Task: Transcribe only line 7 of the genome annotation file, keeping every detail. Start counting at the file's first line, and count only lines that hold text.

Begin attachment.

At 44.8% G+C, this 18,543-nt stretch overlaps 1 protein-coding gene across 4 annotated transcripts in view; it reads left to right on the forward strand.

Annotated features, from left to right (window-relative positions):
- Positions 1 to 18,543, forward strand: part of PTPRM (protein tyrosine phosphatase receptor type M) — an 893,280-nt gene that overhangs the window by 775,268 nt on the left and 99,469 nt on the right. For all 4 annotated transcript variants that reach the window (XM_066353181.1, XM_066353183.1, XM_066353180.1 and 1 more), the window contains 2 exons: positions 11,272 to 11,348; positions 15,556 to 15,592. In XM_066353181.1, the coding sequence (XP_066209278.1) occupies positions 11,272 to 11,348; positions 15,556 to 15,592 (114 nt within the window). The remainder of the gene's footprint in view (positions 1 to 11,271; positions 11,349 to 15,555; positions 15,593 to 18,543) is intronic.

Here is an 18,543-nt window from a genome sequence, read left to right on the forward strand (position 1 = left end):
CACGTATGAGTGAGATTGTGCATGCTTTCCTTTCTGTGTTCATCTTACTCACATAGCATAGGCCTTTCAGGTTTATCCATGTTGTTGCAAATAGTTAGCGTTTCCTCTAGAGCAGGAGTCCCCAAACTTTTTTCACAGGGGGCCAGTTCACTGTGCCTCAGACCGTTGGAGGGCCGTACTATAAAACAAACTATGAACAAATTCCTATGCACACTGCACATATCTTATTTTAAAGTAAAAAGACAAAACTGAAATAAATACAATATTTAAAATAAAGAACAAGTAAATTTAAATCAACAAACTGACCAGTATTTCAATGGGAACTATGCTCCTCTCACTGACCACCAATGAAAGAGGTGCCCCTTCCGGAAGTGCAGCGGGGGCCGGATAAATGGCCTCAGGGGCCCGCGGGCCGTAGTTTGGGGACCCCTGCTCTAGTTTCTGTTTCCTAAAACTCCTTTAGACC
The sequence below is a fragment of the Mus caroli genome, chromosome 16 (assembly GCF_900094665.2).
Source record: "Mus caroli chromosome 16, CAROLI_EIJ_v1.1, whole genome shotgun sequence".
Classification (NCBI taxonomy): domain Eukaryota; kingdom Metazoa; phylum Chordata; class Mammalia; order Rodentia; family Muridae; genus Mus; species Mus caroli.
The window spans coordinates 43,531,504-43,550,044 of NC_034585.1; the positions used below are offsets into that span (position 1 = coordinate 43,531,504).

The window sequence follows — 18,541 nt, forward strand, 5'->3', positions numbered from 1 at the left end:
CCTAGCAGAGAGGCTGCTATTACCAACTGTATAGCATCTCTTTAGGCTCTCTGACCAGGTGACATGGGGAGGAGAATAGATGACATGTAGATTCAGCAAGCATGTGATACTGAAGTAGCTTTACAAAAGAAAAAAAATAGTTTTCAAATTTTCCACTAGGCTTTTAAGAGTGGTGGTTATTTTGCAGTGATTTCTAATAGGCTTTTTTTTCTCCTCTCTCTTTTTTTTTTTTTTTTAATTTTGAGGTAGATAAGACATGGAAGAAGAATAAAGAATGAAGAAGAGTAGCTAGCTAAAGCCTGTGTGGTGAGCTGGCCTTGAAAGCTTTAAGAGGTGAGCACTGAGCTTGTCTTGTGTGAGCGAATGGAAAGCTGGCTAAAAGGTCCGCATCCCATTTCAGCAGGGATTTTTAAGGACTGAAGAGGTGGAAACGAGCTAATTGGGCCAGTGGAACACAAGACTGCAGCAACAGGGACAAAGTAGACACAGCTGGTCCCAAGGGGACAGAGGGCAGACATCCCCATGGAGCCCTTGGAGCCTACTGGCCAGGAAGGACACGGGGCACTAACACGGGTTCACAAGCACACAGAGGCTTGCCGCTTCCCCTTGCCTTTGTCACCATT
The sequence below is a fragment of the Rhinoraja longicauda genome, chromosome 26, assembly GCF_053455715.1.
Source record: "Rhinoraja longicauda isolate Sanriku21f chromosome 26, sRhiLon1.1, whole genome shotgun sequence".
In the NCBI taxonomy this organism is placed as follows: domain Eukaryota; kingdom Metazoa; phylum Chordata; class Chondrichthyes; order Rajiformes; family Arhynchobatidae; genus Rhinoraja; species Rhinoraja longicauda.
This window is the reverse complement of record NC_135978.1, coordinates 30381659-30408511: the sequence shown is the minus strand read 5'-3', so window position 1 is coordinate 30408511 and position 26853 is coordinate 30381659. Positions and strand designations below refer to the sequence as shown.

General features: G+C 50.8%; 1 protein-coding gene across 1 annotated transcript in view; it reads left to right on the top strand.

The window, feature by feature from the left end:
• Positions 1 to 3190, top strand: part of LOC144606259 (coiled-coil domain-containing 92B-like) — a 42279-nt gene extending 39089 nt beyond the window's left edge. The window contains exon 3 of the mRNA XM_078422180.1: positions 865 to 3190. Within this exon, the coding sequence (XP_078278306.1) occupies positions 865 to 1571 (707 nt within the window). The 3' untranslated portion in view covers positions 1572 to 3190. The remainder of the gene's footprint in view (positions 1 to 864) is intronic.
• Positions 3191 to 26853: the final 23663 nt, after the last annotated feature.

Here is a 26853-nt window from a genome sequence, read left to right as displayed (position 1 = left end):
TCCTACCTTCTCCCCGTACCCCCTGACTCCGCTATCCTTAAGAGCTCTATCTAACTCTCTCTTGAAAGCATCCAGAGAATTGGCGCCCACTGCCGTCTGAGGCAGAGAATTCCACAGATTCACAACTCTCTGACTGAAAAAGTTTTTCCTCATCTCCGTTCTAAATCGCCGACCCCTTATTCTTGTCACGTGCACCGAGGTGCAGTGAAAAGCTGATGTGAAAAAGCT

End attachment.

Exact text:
Source record: "Mus caroli chromosome 16, CAROLI_EIJ_v1.1, whole genome shotgun sequence".